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Why are enterprise applications so dumb?

(Posted by guest blogger, James Taylor)

In general Enterprise Applications rely on human intelligence - Humans must use dashboards and reports to learn from their data, most decisions are managed with work lists, someone has to log on and act-on work list items before a process continues, and most alerting and monitoring functions are focused on telling someone what has happened rather than on doing something about it. These applications have been built around a mindset that automates the data collection and dissemination an organization requires and not much more – decisions are left to people.

When Enterprise Applications are designed to automate a decision, this automation is typically limited in scope, hard to configure to a company’s unique approach, frail in that change tends to break it and difficult to verify or regulate.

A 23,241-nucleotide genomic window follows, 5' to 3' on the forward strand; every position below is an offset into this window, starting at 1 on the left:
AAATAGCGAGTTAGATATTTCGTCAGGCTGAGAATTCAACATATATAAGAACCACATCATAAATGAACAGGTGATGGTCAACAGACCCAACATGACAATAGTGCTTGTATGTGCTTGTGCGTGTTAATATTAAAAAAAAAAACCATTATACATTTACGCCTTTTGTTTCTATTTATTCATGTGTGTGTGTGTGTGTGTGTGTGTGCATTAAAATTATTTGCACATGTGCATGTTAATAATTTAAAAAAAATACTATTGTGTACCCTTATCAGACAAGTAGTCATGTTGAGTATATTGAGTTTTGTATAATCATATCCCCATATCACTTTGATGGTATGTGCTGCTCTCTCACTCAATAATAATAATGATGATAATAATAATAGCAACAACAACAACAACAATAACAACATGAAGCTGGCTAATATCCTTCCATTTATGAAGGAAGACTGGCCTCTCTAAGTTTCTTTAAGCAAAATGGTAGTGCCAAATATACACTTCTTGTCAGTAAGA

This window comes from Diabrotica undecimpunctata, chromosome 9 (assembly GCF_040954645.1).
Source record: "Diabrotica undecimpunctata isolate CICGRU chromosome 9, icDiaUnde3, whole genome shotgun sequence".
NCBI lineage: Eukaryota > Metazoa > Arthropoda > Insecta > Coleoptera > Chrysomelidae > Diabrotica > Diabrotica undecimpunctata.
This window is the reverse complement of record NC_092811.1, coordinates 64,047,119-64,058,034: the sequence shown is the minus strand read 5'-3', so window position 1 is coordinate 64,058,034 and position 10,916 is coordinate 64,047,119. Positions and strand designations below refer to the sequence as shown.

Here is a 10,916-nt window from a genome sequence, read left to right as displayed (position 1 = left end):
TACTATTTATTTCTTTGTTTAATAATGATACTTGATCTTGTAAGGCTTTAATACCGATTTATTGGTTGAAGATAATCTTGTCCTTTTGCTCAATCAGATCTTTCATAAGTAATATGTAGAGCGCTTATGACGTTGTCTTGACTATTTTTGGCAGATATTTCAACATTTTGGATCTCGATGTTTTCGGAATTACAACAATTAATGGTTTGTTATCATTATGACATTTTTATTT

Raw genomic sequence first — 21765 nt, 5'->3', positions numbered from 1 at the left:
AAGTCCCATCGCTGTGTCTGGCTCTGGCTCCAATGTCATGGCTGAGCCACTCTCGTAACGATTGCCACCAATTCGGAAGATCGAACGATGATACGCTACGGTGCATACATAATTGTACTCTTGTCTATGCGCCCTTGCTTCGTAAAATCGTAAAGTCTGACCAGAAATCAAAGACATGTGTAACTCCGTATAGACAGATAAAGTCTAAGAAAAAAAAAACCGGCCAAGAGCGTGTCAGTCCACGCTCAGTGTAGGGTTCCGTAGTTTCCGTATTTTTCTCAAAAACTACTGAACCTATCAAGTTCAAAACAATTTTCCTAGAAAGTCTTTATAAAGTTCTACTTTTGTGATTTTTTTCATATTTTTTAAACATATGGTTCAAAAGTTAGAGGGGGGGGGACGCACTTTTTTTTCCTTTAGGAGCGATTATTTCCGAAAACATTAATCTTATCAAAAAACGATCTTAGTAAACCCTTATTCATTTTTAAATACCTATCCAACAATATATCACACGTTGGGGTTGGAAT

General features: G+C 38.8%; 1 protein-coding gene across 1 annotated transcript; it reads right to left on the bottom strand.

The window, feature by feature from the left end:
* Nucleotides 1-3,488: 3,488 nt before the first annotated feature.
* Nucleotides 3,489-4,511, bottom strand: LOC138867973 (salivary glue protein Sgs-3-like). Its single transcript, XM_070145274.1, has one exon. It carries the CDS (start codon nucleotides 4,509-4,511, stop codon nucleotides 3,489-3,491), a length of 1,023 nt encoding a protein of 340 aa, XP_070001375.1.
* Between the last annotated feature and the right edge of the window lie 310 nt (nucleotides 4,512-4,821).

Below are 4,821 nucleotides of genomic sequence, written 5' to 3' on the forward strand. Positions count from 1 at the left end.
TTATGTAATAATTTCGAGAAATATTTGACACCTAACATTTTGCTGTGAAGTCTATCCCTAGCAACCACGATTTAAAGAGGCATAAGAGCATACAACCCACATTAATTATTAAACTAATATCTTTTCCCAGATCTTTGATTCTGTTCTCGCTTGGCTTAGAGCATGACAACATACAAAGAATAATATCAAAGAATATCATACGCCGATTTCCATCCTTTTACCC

This reliance on people for all decision-making is a serious limiting factor for the long term growth of Enterprise Applications.

  • It severely limits the ability to attain straight through processing in any but the most simple processes
  • It means that 24x7 operation requires 24x7 staffing
  • It means that improving operational, high-volume transactions with analytic insight is almost impossible.

In addition current investments in Complex Event Processing/Business Activity Monitoring will not realize widespread ROI unless systems can respond intelligently and automatically to most events and this means making decisions about how to act without this reliance on people.

Not only do these limitations prevent companies from maximizing the value of their enterprise applications, where industries already have high levels of decision automation (such as in insurance underwriting or claims, marketing, credit originations, fraud detection) enterprise applications will struggle to attain penetration without strong decision automation.

If your business uses mainstream Enterprise Applications today, you should be investigating Enterprise Decision Management for tomorrow.


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